“It’s more a defensive game than tennis, the smartest thing is just hitting the ball back, and that’s why even in the pros you will see 25 to 30 strokes for a single point,” he said.
“I play more offensively than defensively. I go for the winners. I go for the lines. I go for the passing shots. The game is more fun that way.”

Johnson teaches pickleball for free and wouldn’t that be something for a new pickleball player to be taught by one of the most accomplished players in the history of the sport.

It’s one of the ways he gives back to a sport that has given him…life.
“Pickleball saved my life,” he said. “I hadn’t been doing much physically for 10-20 years and I was overweight and a diabetic. Then I found this game.”
The game is his passion, but it is not his obsession. His obsessions are his faith and his family.

Dick and his wife, Lawana, have four daughters. Three of them were state tennis champions. One of them played with Dick in a father-daughter tournament at the U.S. Open Tennis Tournament in Flushing Meadow, N.Y. Dick and Lawana have nine grandchildren, and eight have been on missions for the church.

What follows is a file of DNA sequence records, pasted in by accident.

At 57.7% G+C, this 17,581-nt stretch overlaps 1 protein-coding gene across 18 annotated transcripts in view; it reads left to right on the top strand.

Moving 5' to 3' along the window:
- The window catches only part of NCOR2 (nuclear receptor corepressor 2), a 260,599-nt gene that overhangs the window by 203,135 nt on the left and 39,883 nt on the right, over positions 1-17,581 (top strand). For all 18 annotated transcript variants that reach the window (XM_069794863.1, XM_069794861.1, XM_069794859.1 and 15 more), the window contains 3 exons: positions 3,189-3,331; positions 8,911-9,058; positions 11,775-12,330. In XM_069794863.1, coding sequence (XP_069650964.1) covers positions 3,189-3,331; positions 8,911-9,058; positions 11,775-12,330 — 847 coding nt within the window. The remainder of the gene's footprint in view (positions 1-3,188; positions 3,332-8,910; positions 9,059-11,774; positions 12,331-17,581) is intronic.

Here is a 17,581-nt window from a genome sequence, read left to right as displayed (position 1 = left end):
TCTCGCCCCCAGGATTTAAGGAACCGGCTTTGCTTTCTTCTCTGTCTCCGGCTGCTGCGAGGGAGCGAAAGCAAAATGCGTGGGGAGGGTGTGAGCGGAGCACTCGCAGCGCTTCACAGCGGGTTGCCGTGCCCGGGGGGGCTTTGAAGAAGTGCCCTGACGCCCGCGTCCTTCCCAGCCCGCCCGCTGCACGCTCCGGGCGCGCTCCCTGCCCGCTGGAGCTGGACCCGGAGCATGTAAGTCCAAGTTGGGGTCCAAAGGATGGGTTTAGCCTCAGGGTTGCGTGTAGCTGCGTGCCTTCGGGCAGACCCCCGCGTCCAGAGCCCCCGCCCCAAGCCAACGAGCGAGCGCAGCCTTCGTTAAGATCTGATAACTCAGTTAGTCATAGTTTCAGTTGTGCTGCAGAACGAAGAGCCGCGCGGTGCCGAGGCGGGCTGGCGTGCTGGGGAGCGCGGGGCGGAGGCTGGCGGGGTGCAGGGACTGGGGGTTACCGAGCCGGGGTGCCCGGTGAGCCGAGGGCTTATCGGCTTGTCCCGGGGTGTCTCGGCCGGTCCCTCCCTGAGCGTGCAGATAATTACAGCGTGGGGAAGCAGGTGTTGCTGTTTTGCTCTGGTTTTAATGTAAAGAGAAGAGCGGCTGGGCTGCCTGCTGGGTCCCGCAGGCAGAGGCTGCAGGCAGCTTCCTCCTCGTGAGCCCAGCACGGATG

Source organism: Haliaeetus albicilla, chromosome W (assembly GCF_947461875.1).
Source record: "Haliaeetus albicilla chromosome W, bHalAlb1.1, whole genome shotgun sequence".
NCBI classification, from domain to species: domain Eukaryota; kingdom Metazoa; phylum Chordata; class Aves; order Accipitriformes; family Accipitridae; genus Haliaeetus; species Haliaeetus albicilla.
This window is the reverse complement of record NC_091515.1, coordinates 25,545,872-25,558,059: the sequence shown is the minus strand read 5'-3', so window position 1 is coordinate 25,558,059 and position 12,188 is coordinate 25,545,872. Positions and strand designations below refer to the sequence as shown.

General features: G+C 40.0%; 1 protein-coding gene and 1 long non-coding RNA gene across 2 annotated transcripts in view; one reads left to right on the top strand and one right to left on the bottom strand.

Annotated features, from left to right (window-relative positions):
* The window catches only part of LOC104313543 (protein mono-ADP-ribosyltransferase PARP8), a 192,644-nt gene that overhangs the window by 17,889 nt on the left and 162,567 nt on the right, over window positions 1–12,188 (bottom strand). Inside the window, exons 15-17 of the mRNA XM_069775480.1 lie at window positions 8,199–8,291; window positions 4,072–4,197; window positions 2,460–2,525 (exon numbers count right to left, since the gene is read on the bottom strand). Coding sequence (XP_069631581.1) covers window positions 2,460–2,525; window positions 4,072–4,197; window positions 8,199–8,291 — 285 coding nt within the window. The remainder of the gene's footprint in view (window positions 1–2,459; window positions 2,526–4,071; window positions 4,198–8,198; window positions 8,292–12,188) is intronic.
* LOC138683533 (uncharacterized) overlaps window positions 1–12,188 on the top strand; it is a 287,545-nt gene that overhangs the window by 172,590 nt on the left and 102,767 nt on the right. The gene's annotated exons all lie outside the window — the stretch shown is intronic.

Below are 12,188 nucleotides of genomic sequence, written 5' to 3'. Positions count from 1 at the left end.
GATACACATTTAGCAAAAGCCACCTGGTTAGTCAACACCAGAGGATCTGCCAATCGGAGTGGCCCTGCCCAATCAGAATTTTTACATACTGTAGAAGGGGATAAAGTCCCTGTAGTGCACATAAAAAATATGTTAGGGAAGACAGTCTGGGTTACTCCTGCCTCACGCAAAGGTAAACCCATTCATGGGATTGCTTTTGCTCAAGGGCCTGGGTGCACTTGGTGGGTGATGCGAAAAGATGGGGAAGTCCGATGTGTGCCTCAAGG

“That’s the other thing that means a lot to me, our church, and my testimony of Jesus Christ, and spreading that message about the divinity of the Savior around the world,” Johnson said.

He gave up a college tennis scholarship at BYU—twice—because of his work with The Church of Jesus Christ of Latter Day Saints.

Johnson is on another mission these days. And that is to arrive in Florida and chase more gold, be it on one leg or two, sore back, or not so-sore back. His ethos echoes

Thomas Edison, the founder of the research & development wing of big business, who said success was 90 percent perspiration, or the art of showing up. Dick Johnson shows up…with plenty of skill, too.

From Edison:

“Our greatest weakness lies in giving up. The most certain way to succeed is always to try just one more time.”

1 Response

Laura Mortensen
Laura Mortensen

July 15, 2022

Thank you for sharing all your success. I have enjoyed reading about your accomplishments.